The tip of the peninsula is popular with recreational anglers, and locals will sometimes try for a fish from the shore of the open bay. However, Hedderson said, there is generally buy-in all around on protection of the Parker's River char, while a ban on fishing at the river's mouth has long been in place. Rather than poaching, the concern right now is long-term environmental conditions and habitat.

"There's quite a few different threats there," said Chelsea Boaler, a PhD candidate and senior specialist with World Wildlife Fund Canada. Boaler was a lead hand on the completed river restoration project, officially a partnership of the grassroots Save Our Char Committee, St. Anthony Basin Resources Inc. — known as SABRI — the Atlantic Salmon Conservation Foundation, the WWF and DFO.

Boaler, who was at the river recently for all the final checks of the recent work and end signage, explained potential threats to the char come from things like forecast warming of local waters. There is risk from more frequent, intense rain leading to flooding that can carry and build up sediment and debris more quickly, making it more difficult for the fish to navigate and survive in the rivers. And while professional surveys found only a few signs of human incursions like ATV crossings along the river, preservation of the char population requires ongoing education and outreach.

Boaler said the specific activities in the recent restoration project came out of public consultations, including a virtual community information session and workshop held in October 2020, over a year ahead of the physical work at site. They were, in turn, built on partner input and recommendations from a habitat assessment report from a team of scientists and engineers with U.S.-based consultant Interfluve, which has qualifications fluvial geomorphology and overall expertise in waterbody interventions.

The up-front data collection involved expected things like water level checks, temperature loggers and drone surveys, to what might be unexpected, including measurements to provide a better understanding of the material type and size making up the riverbed and gravel shoals of the river. That material — say, silt versus gravel or pebbles — can matter greatly to a female char looking for just the right place to, every year or two, create a proper a spawning nest.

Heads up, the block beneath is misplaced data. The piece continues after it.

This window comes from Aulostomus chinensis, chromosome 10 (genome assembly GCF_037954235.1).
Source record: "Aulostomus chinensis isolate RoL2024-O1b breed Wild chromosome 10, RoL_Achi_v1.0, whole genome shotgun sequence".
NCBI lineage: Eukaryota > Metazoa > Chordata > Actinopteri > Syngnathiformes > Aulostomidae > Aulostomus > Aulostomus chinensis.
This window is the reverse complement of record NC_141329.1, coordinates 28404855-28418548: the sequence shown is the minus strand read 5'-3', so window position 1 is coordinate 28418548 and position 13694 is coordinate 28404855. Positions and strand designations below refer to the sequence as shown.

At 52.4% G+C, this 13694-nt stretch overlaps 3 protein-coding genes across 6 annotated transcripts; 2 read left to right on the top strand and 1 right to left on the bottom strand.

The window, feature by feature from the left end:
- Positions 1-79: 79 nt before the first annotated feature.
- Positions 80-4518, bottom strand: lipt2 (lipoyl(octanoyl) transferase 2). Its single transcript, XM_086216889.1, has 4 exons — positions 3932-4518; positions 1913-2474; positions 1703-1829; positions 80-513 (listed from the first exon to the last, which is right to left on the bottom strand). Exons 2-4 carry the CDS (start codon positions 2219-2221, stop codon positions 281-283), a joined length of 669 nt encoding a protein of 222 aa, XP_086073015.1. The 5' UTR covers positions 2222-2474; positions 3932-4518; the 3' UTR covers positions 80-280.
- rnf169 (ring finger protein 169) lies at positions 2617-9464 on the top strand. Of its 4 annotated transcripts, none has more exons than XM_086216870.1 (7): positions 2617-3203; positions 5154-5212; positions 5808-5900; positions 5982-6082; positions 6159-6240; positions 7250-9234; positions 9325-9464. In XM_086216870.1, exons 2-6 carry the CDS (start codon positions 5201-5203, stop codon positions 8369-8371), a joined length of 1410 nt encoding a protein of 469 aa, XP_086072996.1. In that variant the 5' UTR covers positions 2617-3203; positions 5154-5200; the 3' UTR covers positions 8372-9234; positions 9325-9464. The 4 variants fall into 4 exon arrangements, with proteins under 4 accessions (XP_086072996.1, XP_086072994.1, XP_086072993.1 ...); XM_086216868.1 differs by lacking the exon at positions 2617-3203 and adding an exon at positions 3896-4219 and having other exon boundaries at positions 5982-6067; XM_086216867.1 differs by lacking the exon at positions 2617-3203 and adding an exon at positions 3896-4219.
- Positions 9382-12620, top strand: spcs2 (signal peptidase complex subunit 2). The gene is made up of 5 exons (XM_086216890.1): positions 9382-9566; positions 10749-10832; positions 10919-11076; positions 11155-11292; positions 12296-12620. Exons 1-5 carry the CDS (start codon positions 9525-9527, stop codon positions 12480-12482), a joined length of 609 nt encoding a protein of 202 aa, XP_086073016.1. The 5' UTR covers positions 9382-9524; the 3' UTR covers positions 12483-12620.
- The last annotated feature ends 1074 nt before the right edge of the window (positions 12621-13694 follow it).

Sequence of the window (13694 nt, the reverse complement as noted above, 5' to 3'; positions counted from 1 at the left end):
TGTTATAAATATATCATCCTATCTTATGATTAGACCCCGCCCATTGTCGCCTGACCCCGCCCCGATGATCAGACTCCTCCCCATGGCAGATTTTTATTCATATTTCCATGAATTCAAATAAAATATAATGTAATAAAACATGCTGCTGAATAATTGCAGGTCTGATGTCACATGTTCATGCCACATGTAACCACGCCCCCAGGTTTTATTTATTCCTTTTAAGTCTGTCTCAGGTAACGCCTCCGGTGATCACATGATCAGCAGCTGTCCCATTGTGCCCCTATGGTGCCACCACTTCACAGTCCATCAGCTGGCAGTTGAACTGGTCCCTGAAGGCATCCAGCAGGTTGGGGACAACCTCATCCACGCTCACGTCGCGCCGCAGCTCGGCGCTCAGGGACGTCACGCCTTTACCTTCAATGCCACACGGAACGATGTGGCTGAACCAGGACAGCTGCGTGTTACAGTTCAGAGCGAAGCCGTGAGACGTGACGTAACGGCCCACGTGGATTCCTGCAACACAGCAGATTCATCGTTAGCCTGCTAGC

Migration in progress in 2021, taken well ahead of the physical work for the Parker’s River restoration project. The construction project was timed specifically to avoid migrating fish. (Submitted by Steve Sheppard)

Biologist and PhD candidate Victoria Neville took part in the community consultations on the latest project and spent time helping the Interfluve team as part of her work with WWF, before she started a new position with DFO. She's been involved at the river this year, completing additional, independent data collection for DFO, to build on the earlier work.

"Rivers are constantly changing beings. They're not static. They grow, they change, they move," she said. The data collected this year, she explained, focused on habitat conditions upstream, including water temperature, quality and the presence of benthic invertebrates — food for growing char.

"I think the big reason we're doing all of this is these char are incredibly ecologically important, and basically you don't want to miss out on something. It's such an awesome phenomenon, such an incredible fish, a beautiful, rare and a unique fish for this area," she said.

Early study

The area's original Save Our Char Committee, formed in the 1980s, went dormant after years of activity but was revived when people noticed a drop in the local char population, around 2005-07. Its efforts drew the attention of environmental agencies and researchers.

It's the subsequent scientific study paired with local knowledge and observations that, over the years, has shaped the overall understanding of the area's rare char population. Per a WWF summary of studies through the years, one project, a partnership of the SOCC and biologists working with the Community-University Research for Recovery Alliance (an agency that wrapped up activities in 2014), in collaboration with DFO, involved completed surveys of about 50 recreational anglers active in the area and requested anglers submit the heads of any char they caught.

A completed overhang, with recycled tree bases now providing shade on the river and, in turn, slightly cooler resting areas for Arctic char as they pause and acclimatize during their move between fresh and salt waters. (Submitted by Hans Steffen-Lindner)